David Zurawik

CBS issues tepid Benghazi correction on '60 Minutes' Sunday night

I have to admit I was surprised by what a flimsy correction "60 Minutes" issued on air Sunday night.

I think the show's millions of loyal viewers deserved something more substantive for so serious an error.


On Oct. 27, "60 Minutes" aired a report about the 2012 attack on the American compound in Benghazi that left four Americans dead.

The broadcast based its report on the words of a man correspondent Lara Logan described as a "security officer working for the State Department."


The man was presented as an eye witness to events at the compound the night of attack.

"When we discovered the account he gave the F.B.I. [of events at the compound that night] was different than what he told us, we realized we we had been misled,  and it was a mistake to include him in our report," Logan told viewers Sunday night in a statement that ran just over a minute at the end of the telecast.

"For that we are very sorry," she continued. "The most important thing to every person at '60 Minutes' is the truth. And the truth is we made a mistake."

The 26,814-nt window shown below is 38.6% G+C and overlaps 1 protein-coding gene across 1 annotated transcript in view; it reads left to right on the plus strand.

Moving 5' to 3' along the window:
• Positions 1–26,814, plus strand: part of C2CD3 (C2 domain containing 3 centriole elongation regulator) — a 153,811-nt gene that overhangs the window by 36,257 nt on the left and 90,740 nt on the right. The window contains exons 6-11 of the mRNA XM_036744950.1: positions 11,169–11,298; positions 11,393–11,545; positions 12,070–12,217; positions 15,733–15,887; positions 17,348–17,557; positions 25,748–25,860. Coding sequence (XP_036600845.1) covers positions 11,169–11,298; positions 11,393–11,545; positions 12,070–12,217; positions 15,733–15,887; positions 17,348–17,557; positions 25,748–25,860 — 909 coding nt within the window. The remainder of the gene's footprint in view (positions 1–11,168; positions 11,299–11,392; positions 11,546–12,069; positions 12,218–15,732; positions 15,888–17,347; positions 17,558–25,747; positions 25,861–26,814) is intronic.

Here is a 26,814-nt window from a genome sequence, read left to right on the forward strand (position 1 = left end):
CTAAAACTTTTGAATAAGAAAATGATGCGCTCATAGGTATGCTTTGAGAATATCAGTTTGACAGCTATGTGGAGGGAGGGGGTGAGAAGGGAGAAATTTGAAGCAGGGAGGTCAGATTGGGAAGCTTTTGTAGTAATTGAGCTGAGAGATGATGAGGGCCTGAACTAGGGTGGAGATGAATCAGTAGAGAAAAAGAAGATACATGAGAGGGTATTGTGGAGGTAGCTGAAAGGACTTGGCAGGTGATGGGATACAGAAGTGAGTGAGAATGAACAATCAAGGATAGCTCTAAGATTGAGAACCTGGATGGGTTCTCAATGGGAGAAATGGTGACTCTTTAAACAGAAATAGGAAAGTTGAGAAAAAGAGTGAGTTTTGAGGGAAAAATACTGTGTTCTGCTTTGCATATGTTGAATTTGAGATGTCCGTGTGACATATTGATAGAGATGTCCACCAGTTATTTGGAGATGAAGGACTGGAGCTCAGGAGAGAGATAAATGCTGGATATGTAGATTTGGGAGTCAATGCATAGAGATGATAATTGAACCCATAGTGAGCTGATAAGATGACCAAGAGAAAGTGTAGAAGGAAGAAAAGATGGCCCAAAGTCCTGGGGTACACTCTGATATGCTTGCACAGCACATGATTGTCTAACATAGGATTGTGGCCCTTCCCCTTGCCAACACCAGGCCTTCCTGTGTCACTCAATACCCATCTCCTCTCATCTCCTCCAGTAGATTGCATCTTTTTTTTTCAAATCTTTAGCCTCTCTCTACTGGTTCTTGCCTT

Misled? I think viewers deserve more than the we-are-poor-little-lambs-who-were led astray explanation.

How were they misled? How did they make such a big journalistic mistake? Those are the questions, especially given that Jeff Fager, the chairman of CBS News and executive producer of "60 Minutes," has been telling journalists like me for years that every fact, every word, every interviewee on "60 Minutes" is vetted and then vetted again.

Logan said "questions arose" and "reports surfaced" after Oct. 27 that indicated the former security officer, Dylan Davies, might have lied to "60 Minutes."

They didn't just arise out of the blue. The Washington Post named Davies, who had been allowed to use a pseudonym in the "60 Minutes" report,  and brought contradictions in his story to light on Oct. 31.

The Post reported that he told his employers he had not been at the compound the night of the attack.  Nevertheless, "60 Minutes" stood by its Oct. 27 broadcast until Thursday.


I hope "60 Minutes" will do better than this in coming days and weeks. If CBS News management thinks this is enough to allow the most successful franchise in the history of TV to turn the page and move on credibility intact, it is kidding itself.

I couldn't help thinking Sunday night what the late Don Hewitt, founder of "60 Minutes," would have had to say -- or how he would have handled it.

David Brock, founder of the liberal media watchdog Media Matters, has been one of the most vocal critics of the report.

"This evening's 60 Minutes response was wholly inadequate and entirely self-serving," he said in a statement after Sunday's broadcast. "The network must come clean by appointing an independent commission to determine exactly how and why it fell prey so easily to an obvious hoax."

What did you think of Logan's Sunday night statement?

CORRECTION: An earlier version included an incorrect title for Jeff Fager, who is both executive producer of "60 Minutes" and CBS News chairman.